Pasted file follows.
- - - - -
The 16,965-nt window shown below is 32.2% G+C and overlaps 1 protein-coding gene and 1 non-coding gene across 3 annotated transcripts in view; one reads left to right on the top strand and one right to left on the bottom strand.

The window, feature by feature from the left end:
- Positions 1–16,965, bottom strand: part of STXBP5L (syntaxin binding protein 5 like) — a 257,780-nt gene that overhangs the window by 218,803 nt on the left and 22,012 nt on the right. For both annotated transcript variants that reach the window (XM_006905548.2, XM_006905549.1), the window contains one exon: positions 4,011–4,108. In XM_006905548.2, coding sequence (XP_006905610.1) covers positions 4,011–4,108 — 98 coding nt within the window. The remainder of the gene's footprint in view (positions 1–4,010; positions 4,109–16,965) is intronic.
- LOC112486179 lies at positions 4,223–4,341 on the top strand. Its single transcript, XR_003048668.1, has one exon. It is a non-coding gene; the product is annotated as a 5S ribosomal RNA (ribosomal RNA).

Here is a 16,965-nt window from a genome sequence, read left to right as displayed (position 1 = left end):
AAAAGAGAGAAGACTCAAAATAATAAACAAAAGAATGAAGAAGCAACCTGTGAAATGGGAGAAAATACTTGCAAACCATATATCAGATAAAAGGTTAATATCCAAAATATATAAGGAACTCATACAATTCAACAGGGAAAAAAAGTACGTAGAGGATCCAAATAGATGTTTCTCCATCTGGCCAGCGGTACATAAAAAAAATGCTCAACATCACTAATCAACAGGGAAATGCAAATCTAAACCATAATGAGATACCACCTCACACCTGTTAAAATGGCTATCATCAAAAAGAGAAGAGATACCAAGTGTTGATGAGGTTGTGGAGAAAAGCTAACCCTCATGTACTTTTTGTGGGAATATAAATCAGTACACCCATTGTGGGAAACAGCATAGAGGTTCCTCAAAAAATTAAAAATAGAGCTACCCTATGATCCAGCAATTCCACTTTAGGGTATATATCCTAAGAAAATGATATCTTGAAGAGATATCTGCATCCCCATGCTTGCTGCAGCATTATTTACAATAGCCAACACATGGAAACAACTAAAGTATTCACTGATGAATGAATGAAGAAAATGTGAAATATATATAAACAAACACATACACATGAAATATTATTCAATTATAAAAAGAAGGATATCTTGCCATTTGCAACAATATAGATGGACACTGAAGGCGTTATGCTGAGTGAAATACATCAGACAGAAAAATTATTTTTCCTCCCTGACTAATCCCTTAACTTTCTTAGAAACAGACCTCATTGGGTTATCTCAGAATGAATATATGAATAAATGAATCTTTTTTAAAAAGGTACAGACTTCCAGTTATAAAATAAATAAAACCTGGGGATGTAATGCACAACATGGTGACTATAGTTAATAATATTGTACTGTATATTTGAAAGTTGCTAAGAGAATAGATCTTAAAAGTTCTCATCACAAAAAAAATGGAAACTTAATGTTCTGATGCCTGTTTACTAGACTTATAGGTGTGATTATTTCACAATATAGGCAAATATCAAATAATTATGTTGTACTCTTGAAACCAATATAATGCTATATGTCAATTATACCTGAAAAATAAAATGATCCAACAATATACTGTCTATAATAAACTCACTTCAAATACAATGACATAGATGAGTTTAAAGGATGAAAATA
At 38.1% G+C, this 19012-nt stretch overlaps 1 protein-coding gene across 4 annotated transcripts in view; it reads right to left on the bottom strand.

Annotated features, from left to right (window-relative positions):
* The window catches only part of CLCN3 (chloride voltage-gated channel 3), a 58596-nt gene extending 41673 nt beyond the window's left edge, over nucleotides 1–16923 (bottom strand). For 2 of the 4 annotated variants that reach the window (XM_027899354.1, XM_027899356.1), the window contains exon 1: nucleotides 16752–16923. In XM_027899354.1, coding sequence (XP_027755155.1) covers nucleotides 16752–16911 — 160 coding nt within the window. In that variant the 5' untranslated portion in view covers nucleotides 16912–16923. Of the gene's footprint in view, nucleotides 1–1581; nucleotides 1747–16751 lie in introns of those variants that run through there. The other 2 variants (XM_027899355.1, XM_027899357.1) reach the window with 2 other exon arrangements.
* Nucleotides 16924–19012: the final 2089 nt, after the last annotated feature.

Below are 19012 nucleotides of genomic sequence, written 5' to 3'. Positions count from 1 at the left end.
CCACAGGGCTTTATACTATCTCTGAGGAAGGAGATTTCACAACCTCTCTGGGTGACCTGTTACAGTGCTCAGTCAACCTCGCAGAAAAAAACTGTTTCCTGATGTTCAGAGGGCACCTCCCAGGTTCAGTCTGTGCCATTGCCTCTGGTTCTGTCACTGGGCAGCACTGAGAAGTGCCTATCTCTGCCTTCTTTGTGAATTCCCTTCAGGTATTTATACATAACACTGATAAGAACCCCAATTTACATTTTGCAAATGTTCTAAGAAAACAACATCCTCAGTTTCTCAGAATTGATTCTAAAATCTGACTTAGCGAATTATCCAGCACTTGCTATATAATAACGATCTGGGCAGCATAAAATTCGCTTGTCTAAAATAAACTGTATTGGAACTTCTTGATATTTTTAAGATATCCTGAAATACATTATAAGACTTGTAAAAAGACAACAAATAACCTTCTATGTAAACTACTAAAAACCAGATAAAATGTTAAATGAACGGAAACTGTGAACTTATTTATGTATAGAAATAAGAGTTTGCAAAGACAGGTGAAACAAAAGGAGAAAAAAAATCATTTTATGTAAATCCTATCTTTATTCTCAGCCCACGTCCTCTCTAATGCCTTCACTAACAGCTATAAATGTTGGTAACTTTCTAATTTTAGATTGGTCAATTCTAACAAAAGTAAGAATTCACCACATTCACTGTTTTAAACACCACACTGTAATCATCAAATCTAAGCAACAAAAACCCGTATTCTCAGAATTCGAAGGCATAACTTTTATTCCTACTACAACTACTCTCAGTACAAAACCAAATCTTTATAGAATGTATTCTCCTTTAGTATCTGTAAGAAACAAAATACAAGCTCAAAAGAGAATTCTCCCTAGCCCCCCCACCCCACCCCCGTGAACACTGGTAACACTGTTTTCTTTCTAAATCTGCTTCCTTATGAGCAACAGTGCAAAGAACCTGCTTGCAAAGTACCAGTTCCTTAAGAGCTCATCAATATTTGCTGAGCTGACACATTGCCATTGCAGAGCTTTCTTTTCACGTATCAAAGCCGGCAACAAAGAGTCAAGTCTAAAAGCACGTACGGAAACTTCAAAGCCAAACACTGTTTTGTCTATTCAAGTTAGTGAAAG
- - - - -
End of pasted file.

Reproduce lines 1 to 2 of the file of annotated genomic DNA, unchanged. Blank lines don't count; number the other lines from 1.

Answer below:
The 16,965-nt window shown below is 32.2% G+C and overlaps 1 protein-coding gene and 1 non-coding gene across 3 annotated transcripts in view; one reads left to right on the top strand and one right to left on the bottom strand.

The window, feature by feature from the left end: